In my mind, two points seem fairly clear. 1, It's better to regulate too heavily rather than too lightly in the short term — heavy regulations can be relaxed, but carbon in the atmosphere is (nearly) irreversible. 2,If the EPA status quo is light regulation, there will never be 60 votes in the Senate to strengthen that. If the EPA status quo threatens crushing regulations with inefficient mandates, there might be 60 votes to replace them with a reasonable carbon cap/tax (at least once the economy recovers, some more democrats are elected in 2012, etc). I see maximal EPA regulations as a winner either way, whether you want to limit our emissions or pressure Congress.

  2. @ACT: I hope you don't teach science, since you clearly don't have the faintest idea about how it works.

  3. Conservative Teacher's blog entry for today:

    Climate change (global warming) is caused by the sun. This may be a shock to you, but strangely enough, the same sun that causes the earth to grow warmer in the summer and colder in the winter also has long-term variations that cause long-term variations in the global temperature. Oh, I know what you are thinking "Humans are causing global warming by driving SUV's and being evil towards Mother Earth and the solution is to adopt Communism." But the truth of the matter is that humans and our actions are probably one of the smallest variables involved in 'climate change'. That doesn't mean that we can pollute as much as we want, but it does mean that most of what environmentalists say and do and believe isn't right either.

    It's pretty simple once you become educated. …

    No, the sun does not cause the earth to grow warmer in the summer and colder in the winter. The earth's rotational axis changes with respect to the sun as the earth orbits same, presenting to the sun more of one hemisphere during its summer and the other's winter. That's why the sun doesn't go below the horizon at times during one or the other hemisphere's summer period.

    Yes, the sun has long-term variations, but the inability to separate those from short-term greenhouse effects doesn't say much for a teacher.

    By the way, I wasn't at all thinking about SUV's and Communism. I was thinking about feedbacks.

    Conservative yes. Teacher no. At least not in this case.

  4. @ACT: Are you aware that the earth isn't warmer in the [northern] summer than in the [northern] winter, but only the northern hemisphere of it? Or do you perhaps think the earth is also actually cooler during the nighttime wherever you happen to live? Or maybe that the earth is flat because looking out your window it's obvious that it is?

    Indeed, there are very long-term fluctuations in the earth's climate not caused by humans, on which the current couple of centuries of anthropogenic warming is superimposed. So? If an asteroid were sighted headed towards the earth, would you advocate against trying to deflect or explode it because an asteroid isn't anthropogenic? Is earthquake and tsunami warning, and relief after natural disasters, some sort of interference with God's plan because humans don't cause earthquakes?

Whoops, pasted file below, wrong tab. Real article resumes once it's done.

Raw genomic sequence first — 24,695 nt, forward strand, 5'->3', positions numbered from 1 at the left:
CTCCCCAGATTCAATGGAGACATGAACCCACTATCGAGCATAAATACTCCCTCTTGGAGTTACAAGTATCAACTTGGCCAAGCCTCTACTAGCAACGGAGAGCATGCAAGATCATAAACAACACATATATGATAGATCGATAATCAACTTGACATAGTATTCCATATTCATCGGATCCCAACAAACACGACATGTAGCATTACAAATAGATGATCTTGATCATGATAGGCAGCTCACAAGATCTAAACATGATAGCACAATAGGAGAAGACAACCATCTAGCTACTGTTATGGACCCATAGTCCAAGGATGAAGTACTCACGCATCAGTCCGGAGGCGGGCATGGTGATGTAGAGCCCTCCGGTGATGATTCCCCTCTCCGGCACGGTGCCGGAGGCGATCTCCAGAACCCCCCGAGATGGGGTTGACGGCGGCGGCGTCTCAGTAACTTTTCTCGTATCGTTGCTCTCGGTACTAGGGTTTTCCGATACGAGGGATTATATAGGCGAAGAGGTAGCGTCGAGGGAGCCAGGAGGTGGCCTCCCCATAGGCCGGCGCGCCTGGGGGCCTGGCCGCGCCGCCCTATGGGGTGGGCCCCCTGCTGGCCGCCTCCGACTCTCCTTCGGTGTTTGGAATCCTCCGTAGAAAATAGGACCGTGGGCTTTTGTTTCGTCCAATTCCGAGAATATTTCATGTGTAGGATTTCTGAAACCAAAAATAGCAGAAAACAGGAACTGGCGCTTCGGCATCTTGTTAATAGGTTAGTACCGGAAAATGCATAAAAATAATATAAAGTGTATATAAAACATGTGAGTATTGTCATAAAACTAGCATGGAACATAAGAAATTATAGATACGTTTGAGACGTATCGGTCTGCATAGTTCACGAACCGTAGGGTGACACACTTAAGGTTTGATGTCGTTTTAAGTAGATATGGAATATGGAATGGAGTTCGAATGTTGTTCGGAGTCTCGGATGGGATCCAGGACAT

5. I was glad to see cap & trade fail – I see it as a mechanism which lends itself to special deals. Goldman Sachs will make huge money from selling the permits, power plants in the districts of powerful pols will get exemptions, etc. I think we are hugely in need of revenue, and one of the most obvious places to raise it is through carbon and gasoline taxes. I don't buy the argument that cap & trade lets you set precise levels – I mean, it does, but the damage from excessive carbon burning is long term, you can ratchet the tax up if you need to, one particular year isn't so important. Once in place, it would be very hard to get rid of cap and trade for the less administratively intensive carbon tax. So good riddance.

  6. I'm not so sure that the James Buchanan analogy is entirely misplaced.

    Buchanan presided over a corrupt Administration, and busied himself trying to mollify the burgeoning demands of the most powerful special interest of the day, the Slave Power, which then controlled the Senate and dominated the Supreme Court. The Slave Power was a "business interest", if you will, and, like many business interests dominating our own affairs, its "interests" lay not so much with the creation of value, as with extracting value from others. Buchanan was willing to see the Constitution and the rule of law trashed to satisfy the Slave Power, but was not willing to vigorously defend the prerogatives of the Government in command of its own troops and property.

    Lizza quotes Al Gore, in outlining one of three, general lines of explanation for the failure to move forward, legislatively, on climate change: “The influence of special interests is now at an extremely unhealthy level,” Gore said. “And it’s to the point where it’s virtually impossible for participants in the current political system to enact any significant change without first seeking and gaining permission from the largest commercial interests who are most affected by the proposed change.”

    The Gore quote, though, imho, misses the essential element in our present state of political corruption: the rising aspect of kleptocracy at the core. In a democracy, we should expect that business interests most closely affected by legislation will be heard; consent of the governed is more than a 50% +1 (or 60%) majority vote in a legislative chamber. What's deeply troubling at our current narrow pass is that the business interests most closely concerned with legislation are determined to use the process to increase the exactions on the helpless populace.